National Survey Results of the Monitoring the Future Study 1975-2001, Volume I
NIH Pub. No. 02-5106
The annual report is the prevalence of drug use among American secondary students (specifically 8th, 10th & 12th graders). The trends are used for understanding the changing drug abuse problems and for formulating the appropriate intervention (prevention/treatment) policies.
National Survey Results of the Monitoring the Future Study 1975-2001, Volume II
NIH Pub. No. 02-5107
The annual report is the trends in use by populations based on gender, college plans, regions of the country, population density, race/ethnicity, and parents' education. The trends are used for understanding the changing drug abuse problems and for formulating the appropriate intervention (prevention/treatment) policies.
Drug Counseling for Cocaine Addiction: The Collaborative Cocaine Treatment Study Manual #4
NIH Pub. No. 02-4380
This publication describes specific behavioral/cognitive models which can be implemented in a wide range of differing drug abuse treatment settings. The manual is designed to present material in a user friendly manner to program administrators, counselors and other related service providers assuming that these targeted populations have a wide range of prior academic training and experience with the concepts and processes involved.
Asian Americans/Native Hawaiians and Other Pacific Islanders - 2003 Calendar
NIH Pub. No. 02-05173
The purpose of the calendar is to increase the audience's knowledge and awareness of the signs, symptoms, and neurophysiological, and behavioral effects of various drugs.
Research Report Series: Marijuana Abuse
NIH. Pub. No. 02-3859
This publication will discuss the consequences of use, the effects of using, and peripheral issues such as medical uses.
NIDA Science and Practice Perspectives, Vol. 1
The National Institute on Drug Abuse has developed a new publication directed towards a combined specialized audience of drug abuse researchers and practitioners. This bi-annual publication aims to enhance the practical use of research and the rapid adaptation of research-based practices in drug abuse treatment. The first issue of this publication was released in July 2002.
NIDA Notes Volume 17, Issue 2
NIH Pub. No. 02-3478
The lead article describes a study that may provide insight into why women may suffer less brain damage from chronic cocaine abuse than men. Dr. Marc Kaufman of McLean Hospital, Harvard Medical School found that cocaine had no significant effect on cerebral blood flow during the phase of a women's menstrual cycle that precedes ovulation when levels of the female sex hormone, estrogen are at their highest. However, cocaine reduced blood flow by about 10 percent following ovulation when levels of the hormone progesterone are highest. Cocaine also reduces cerebral blood flow in men. The minimal effect of cocaine on women's brain blood volume prior to ovulation may be attributable to the protective effects of estrogen, which improves blood vessel elasticity and may counter the vasoconstrictive effects of cocaine.
The Director's Column by Dr. Glen Hanson discusses NIDA's efforts to expand and focus research on the far-reaching and complex role of gender differences in all aspects of drug addiction ranging from risk of abuse through responses to treatment.
Other articles include a 10-year study that found that high-risk sexual behavior, rather than needle sharing and other injection behaviors, is the primary predictor of HIV infection for both men and women injection drug users; genetic variations in the brain's serotonin system, which mediates mood and behavior, that may be linked to smoking initiation at an earlier age; and brief family-focused prevention programs implemented with sixth-graders and their families that produced reductions in adolescent substance abuse over a 4-year follow-up period.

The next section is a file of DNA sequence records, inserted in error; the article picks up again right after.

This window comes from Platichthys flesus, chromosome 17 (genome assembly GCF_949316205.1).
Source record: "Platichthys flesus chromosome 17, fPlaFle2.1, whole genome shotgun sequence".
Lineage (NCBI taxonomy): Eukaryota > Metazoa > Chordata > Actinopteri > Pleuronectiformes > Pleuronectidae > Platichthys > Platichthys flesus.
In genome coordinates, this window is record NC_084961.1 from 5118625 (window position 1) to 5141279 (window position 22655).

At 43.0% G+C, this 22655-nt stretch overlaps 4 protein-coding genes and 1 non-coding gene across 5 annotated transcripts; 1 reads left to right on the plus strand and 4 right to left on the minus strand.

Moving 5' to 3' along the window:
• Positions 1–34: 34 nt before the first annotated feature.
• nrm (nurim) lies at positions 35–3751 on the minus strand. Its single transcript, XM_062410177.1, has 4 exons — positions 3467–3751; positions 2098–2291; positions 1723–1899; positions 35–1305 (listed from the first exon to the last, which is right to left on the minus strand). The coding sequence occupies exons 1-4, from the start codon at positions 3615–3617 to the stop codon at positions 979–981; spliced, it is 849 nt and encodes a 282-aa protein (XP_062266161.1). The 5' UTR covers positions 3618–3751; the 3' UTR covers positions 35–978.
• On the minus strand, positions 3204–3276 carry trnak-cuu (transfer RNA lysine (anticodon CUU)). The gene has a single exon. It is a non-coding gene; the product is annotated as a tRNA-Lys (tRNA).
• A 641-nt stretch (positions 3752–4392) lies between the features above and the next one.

NIDA Notes, Volume 17, Issue 1
NIH Pub. No. 02-3478
The front-page story reports on research that found that even though the damage to brain cells is reduced over time, the damage to cognitive and motor skills continues to be impaired. Researchers at Brookhaven National Laboratory in New York used brain-imaging techniques to measure the amount of damage and subsequent recovery of brain cells.
In the Director's Column, Dr. Glen Hanson discusses NIDA's efforts to address the dual epidemics of HIV/AIDS and substance abuse in the United States and other countries. NIDA-supported research has increased understanding of the complex role that drug abuse plays in the spread of HIV/AIDS.
Another article reports on the first large-scale study to evaluate the outcomes of adolescents in age-specific drug abuse treatment programs. The researchers found that longer stays in treatment can effectively decrease drug and alcohol use and criminal activity and improve the teens' school performance and psychological adjustments. Another article describes a program for HIV-positive youth that helps to reduce substance abuse and high-risk sexual behaviors that contribute to the spread of HIV.
The Tearoff presents the 17 science-based prevention principles from the new NIDA handbook: Principles of HIV Prevention in Drug-Using Populations. The Bulletin Board notes the publication of NIDA's latest Community Alert Bulletin: Stress and Substance Abuse; describes new radio and TV public service announcements to educate young people about the dangerous link between drug use and transmission of HIV/AIDS; and announces the publication of the latest manual in NIDA's "Therapy Manual for Drug Addiction" series.
Montoya, I.D., Preston, K.L., Rothman, R., and Gorelick, D.A. Open-Label Pilot Study of Bupropion Plus Bromocriptine for Treatment of Cocaine Dependence. Am J Drug Alcohol Abuse, 28(1), pp. 189-196, 2002.